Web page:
backwards is the name of the macro, which takes an expression (represented as a list), and reverses it. Here’s hello, world again, this time using the macro:

(backwards ("hello, world" t format))

When the Lisp compiler sees that line of code, it looks at the first atom in the list (backwards), and notices that it names a macro. It passes the unevaluated list ("hello, world" t format) to the macro, which rearranges the list to (format t "hello, world"). The resulting list replaces the macro expression, and it is what will be evaluated at run-time. The Lisp environment will see that its first atom (format) is a function, and evaluate it, passing it the rest of the arguments.

So Lisp macros provide compile-time code generation, but in doing so, you have access not just to the code-generation instructions – which are just Lisp data – but also to the entire Lisp language and environment. And the resulting code doesn’t suffer a run-time performance penalty—the call to reverse above happens at compile time; the run-time environment sees only the expanded macro.

This really opens your eyes to new ways of removing duplication. Take the (if ... (progn ...)) example listed above. While progn is nice in that it gives you functionality similar to C’s braces without any special syntax, it can get a bit bulky to have to type it all the time. Common Lisp provides a when macro to make it easier; you’d use it like this:

(when (hungry Spot)
   (bark Spot)
   (wag-tail Spot))

But when doesn’t have to be baked into the language. Given if and progn, we could compile-time generate it with the following macro:

(defmacro when (condition &rest body)
   `(if ,condition (progn ,@body)))

OK, there’s some funky Lisp syntax in there (more than I want to go into to), but underneath the covers, it’s still just lists and atoms. The &rest atom gathers up any remaining parameters (after the condition parameter has been satisfied), and puts them into a single list which you can access through the variable body. The if list is quoted because we don’t want the macro to evaluate the if expression – remember it will try to if the first atom matches a function (or special form, or macro). Instead, we want to return the unevaluated list that will be evaluated later, at run-time. The comma and comma-at-sign are ways of splicing the parameters into the list, similar to string interpolation in Ruby.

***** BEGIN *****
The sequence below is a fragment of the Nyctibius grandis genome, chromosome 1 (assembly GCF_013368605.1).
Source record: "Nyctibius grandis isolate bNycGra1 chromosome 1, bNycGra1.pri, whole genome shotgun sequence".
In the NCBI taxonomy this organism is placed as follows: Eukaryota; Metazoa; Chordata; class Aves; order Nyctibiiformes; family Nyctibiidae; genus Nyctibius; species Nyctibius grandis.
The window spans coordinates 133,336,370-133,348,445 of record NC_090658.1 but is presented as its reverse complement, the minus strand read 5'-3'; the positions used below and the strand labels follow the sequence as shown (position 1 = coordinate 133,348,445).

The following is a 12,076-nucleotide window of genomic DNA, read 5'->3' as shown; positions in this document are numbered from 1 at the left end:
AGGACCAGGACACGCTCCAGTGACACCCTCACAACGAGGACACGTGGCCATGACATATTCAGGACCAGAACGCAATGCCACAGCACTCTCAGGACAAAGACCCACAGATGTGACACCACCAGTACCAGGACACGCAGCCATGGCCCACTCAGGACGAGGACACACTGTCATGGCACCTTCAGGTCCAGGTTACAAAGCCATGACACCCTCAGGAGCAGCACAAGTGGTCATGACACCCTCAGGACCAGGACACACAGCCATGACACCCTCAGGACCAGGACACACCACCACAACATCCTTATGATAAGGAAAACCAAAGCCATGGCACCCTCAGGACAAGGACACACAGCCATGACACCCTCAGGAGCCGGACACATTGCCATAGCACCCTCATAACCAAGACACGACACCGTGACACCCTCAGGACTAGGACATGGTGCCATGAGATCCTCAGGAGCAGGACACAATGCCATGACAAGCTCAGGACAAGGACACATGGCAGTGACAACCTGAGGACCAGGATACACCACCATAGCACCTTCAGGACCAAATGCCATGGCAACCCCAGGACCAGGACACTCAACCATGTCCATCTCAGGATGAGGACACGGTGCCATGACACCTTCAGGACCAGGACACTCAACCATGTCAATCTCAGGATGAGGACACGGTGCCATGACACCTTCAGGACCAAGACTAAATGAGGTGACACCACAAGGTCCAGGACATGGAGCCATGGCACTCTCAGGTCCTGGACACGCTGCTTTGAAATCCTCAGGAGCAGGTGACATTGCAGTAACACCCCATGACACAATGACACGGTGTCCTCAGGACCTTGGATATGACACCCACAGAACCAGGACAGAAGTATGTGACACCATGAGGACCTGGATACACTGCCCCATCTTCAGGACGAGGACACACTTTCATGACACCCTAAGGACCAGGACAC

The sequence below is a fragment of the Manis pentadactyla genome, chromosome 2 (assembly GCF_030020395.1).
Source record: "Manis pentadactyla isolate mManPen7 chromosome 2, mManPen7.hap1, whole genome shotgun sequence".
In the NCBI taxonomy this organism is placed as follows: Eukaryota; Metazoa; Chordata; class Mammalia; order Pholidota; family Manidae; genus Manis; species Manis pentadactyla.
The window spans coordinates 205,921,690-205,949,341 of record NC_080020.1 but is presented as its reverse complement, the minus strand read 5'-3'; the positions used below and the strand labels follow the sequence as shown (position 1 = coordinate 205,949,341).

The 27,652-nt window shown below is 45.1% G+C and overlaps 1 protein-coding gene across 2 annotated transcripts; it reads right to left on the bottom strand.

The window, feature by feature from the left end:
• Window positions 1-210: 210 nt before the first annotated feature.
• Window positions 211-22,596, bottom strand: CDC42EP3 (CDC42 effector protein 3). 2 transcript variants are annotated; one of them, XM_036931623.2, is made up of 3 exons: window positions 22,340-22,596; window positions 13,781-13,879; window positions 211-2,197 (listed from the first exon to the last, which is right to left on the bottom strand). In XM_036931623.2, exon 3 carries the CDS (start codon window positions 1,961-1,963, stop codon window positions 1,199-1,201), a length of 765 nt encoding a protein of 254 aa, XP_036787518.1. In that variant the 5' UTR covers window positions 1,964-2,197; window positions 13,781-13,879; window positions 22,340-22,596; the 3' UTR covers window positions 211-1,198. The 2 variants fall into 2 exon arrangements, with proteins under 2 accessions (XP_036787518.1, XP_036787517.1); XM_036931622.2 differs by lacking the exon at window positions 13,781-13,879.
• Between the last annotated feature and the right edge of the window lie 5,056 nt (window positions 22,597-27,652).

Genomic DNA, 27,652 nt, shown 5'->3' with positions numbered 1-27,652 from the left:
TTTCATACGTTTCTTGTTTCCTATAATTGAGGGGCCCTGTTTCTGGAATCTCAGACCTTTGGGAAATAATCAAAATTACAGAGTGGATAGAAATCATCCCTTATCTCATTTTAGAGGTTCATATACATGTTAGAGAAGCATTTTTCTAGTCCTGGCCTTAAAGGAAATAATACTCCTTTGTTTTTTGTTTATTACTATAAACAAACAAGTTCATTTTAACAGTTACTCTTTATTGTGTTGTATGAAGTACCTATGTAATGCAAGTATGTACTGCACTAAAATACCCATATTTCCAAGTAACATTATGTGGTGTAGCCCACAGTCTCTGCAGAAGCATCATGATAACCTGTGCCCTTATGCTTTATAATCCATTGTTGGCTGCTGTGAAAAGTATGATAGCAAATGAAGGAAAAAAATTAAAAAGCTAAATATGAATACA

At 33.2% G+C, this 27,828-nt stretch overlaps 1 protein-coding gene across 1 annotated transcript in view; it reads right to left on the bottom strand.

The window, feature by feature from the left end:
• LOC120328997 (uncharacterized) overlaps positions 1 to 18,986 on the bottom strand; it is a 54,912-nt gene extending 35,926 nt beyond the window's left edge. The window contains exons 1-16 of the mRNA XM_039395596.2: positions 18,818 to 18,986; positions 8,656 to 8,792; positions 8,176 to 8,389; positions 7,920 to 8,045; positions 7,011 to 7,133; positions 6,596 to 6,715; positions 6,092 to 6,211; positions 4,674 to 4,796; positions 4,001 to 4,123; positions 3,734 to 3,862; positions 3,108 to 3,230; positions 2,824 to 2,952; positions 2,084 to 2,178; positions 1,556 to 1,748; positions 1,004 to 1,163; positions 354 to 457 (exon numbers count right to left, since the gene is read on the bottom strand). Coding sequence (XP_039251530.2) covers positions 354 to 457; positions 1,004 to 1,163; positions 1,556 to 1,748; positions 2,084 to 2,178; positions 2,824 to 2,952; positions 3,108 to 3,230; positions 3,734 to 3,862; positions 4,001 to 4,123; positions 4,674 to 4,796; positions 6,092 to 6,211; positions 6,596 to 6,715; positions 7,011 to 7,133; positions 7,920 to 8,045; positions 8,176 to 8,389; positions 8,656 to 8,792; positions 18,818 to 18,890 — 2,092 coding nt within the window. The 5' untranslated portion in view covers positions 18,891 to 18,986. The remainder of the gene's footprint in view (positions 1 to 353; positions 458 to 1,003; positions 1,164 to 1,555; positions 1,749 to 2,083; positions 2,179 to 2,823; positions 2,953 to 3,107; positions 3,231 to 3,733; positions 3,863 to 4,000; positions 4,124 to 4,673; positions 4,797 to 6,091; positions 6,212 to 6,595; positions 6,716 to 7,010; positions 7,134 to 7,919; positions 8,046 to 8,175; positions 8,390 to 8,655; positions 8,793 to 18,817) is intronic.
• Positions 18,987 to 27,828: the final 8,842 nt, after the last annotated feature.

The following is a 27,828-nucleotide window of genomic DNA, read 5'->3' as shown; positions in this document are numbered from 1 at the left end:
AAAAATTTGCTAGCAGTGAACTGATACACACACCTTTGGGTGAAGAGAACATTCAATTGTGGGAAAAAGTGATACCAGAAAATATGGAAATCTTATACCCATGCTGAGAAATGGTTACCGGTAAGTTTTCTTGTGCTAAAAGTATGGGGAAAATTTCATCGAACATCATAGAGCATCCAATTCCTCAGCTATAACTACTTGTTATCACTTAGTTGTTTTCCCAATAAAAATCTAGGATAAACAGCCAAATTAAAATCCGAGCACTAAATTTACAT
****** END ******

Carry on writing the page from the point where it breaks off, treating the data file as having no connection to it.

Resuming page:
So, in our when example with Spot the dog, (hungry Spot) will be the condition parameter, and ((bark Spot) (wag-tail Spot)) will be the body parameter. After when evaluates its arguments, it will return a list (source code) that looks just like the (if...(progn...)) that we wrote by hand.

Lisp also has a handy way of dealing with the variable naming problem we saw with our C macro, where we hard-coded the variable name i. You can use the function gensym to create a variable name that is guaranteed to be unique within its lexical scope. You can assign the result of gensym to another variable, and use that other variable in your macro. It will be replaced with the actual variable name when the macro expands. (Nifty, no?)

Finally, Lisp solves the multiple-pass code-generation problem. Macros can expand into macros, which can themselves expand into macros, for as long as you want. In fact, macros are so integral to the language, that this seems to be pretty common. Macros can call other macros or other functions. Some macros can become some large and complex that you might have an entire package dedicated to supporting functions for it.

The great thing about macros is that they let you actually change the language (to an extent), something that metaprogramming cannot accomplish. Let’s say you don’t care for Lisp’s clunky looping mechanisms. You’ve seen list comprehensions in Python or Erlang and want to bring some of that elegance to Lisp.

Too late – somebody else already did. The loop macro is incredibly powerful and complex. Some old-school Lispers hate it, because it really does change the language, which, for Lispers, is a way of saying it’s not using as many parentheses as it should. The following example is taken from Practical Common Lisp:

(loop for i in *random*
   counting (evenp i) into evens
   counting (oddp i) into odds
   summing i into total
   maximizing i into max
   minimizing i into min
   finally (return (list min max total evens odds)))

The result of that expression is a list containing the minimum, maximum, and sum of the numbers in the *random* global variable, as well as a list containing all even numbers and a list containing all odd numbers.

Try doing that in C.

Written by Brandon Byars

February 12, 2008 at 2:54 pm

Posted in Languages, Lisp

Tagged with ,